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FOR IMMEDIATE RELEASE

Sauder Professor Emeritus Trevor Heaver has been awarded the 2015 Onassis Prize for Shipping as a joint recipient of the prestigious international award for lifetime contributions to the field.

The $200,000 Onassis Prizes are given out once every three years to leading researchers of shipping, finance and international trade. Heaver is sharing the shipping award this year with globally renowned maritime economist Martin Stopford. Heaver’s win marks the first time the award has gone to an academic in Canada.

“Heaver has long been a highly valued and distinguished member of Sauder’s research community and this recognition is very well deserved,” says Sauder’s Dean Robert Helsley, Grosvenor Professor of Cities, Business Economics and Public Policy.

Heaver introduced courses on international shipping and logistics to the University of British Columbia in the 1960s and has conducted extensive research on the railway industry and transport policy as well as shipping and logistics.

Heaver is widely recognized in the field of transport economics and logistics. He was a founding member of the World Conference on Transport Research and of the International Association of Maritime Economists. Having represented UBC as chairman and president of the two bodies, he helped elevate the global stature of UBC and Vancouver in the field. He was elected a fellow of the Chartered Institute of Logistics and Transport, and although retired he has undertaken teaching and research assignments in Australia, South Africa, and Europe.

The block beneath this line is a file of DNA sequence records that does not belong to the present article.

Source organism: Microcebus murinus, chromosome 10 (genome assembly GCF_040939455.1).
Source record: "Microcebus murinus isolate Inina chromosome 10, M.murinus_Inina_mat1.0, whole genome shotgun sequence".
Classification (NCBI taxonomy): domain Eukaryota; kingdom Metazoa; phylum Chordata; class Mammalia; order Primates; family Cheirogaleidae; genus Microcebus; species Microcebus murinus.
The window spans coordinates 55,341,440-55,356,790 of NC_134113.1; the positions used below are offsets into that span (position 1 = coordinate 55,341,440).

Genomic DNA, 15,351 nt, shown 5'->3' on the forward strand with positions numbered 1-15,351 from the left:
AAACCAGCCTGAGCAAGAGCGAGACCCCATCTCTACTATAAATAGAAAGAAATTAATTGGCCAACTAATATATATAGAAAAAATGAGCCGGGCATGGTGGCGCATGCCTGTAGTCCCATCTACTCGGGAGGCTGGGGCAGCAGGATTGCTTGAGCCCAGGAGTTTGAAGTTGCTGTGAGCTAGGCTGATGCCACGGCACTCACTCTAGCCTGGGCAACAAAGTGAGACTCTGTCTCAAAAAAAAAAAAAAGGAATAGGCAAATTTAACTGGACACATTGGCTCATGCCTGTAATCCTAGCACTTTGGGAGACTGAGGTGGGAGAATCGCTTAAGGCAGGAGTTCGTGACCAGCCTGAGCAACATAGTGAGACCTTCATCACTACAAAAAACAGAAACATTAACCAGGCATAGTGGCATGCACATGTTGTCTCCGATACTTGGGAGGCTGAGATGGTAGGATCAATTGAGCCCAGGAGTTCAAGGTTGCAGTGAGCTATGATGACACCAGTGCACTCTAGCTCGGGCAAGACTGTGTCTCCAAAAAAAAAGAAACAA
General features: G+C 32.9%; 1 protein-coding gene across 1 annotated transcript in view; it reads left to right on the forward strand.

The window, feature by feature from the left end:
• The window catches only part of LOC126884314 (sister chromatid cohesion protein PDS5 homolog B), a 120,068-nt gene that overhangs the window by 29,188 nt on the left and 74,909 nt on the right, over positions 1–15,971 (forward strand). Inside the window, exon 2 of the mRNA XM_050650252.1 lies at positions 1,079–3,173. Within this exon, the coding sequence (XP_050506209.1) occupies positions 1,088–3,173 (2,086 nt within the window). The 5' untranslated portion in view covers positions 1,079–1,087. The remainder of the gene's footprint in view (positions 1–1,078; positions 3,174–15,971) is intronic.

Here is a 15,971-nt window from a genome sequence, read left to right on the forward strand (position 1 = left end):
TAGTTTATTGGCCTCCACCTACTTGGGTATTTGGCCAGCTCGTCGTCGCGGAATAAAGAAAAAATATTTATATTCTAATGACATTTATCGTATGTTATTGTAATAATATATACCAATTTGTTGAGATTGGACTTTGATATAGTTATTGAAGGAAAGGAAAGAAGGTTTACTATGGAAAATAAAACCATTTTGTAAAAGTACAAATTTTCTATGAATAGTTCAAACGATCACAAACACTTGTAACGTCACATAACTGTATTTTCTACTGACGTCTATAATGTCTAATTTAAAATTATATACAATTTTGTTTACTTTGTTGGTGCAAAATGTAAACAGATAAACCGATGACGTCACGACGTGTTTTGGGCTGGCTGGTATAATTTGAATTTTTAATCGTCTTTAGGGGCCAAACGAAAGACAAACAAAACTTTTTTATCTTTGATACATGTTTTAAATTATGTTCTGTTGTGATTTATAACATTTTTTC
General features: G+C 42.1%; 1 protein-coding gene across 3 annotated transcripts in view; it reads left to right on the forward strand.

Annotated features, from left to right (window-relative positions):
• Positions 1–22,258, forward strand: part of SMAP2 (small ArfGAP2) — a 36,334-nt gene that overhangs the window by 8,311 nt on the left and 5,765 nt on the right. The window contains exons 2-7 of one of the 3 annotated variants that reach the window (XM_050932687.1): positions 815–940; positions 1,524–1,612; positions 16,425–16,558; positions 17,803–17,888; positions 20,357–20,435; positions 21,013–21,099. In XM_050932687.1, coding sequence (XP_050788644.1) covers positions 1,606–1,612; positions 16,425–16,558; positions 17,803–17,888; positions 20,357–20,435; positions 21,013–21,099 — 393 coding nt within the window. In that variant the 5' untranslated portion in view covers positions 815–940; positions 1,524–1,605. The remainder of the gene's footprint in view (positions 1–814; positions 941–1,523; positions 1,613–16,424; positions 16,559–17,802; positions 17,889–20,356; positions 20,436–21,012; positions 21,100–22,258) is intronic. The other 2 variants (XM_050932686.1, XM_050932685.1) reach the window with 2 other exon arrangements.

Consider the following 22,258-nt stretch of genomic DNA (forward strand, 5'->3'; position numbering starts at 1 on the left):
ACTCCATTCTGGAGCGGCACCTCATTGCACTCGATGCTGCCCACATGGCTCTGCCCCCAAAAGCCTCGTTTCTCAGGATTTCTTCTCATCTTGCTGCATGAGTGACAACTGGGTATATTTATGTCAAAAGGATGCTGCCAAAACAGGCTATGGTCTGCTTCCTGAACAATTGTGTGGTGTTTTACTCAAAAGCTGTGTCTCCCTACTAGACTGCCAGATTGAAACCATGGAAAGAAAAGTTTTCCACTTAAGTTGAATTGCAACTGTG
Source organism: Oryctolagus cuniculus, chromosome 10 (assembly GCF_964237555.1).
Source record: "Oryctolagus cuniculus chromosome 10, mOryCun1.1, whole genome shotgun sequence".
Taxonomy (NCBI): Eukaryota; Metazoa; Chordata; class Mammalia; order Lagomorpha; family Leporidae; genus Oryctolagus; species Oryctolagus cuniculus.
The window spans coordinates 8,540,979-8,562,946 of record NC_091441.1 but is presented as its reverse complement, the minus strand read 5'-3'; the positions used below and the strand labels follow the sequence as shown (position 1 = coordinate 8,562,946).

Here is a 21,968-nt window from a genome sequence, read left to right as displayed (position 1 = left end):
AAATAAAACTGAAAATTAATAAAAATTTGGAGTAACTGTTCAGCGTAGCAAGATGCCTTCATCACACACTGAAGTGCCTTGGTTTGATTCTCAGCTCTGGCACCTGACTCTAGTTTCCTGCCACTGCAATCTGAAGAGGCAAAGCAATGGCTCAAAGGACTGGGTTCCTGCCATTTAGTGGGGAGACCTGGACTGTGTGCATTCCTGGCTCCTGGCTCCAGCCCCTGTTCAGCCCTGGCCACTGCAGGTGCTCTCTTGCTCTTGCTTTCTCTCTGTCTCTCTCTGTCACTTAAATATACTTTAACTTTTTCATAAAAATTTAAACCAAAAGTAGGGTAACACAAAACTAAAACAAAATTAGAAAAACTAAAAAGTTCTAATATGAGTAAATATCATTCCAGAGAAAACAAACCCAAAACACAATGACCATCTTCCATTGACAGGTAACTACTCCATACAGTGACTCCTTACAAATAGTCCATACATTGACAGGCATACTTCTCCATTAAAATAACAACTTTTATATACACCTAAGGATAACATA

“I am particularly pleased to receive this award as an academic based at UBC,” says Heaver. “It reflects a belief that I and others have had since the 1970s that maritime economics is a global industry requiring a truly global community of researchers and academics. I am very glad to have helped bring this vision to reality.”

“I have enjoyed the support of colleagues and enthusiastic students at UBC and of the maritime industry and federal government programs. This support was essential to establish Vancouver as an internationally recognized centre for maritime economics. The leadership of former students in corporate management, and of broad economic rather than corporate interests, led to the policy changes enabling international shipping to be based in Vancouver. It was an innovation from which we still benefit,” he says.

Heaver also notes that the recognition helps him to advocate for continued innovation and related supply chains in Canada. “I would like to see Canada step up its innovation in logistics and in collaboration among governments, industry and universities. It is my hope that the current review of the Canada Transportation Act, chaired by the honourable David Emerson, will examine the leadership of government in transport and logistics innovation and find that targeted, collaborative research initiatives are warranted."

The winners of the three Onassis Prizes – in shipping, finance and international trade – were announced March 20 in London, U.K. The prize is awarded by the Cass Business School in London and sponsored by the Onassis Public Benefit Foundation, bestowed by shipping magnate Aristotle Onassis in memory of his son Alexander. The award was judged by a panel of highly regarded academics that included two Nobel laureates.

Three other academics are also receiving Onassis Prizes: Professor Stewart Myers of the Massachusetts Institute of Technology and Professor Richard Roll of the University of California, Los Angeles, share the 2015 Onassis Prize for Finance, while the 2015 Onassis Prize for International Trade has been awarded to Professor Gene Grossman of Princeton University.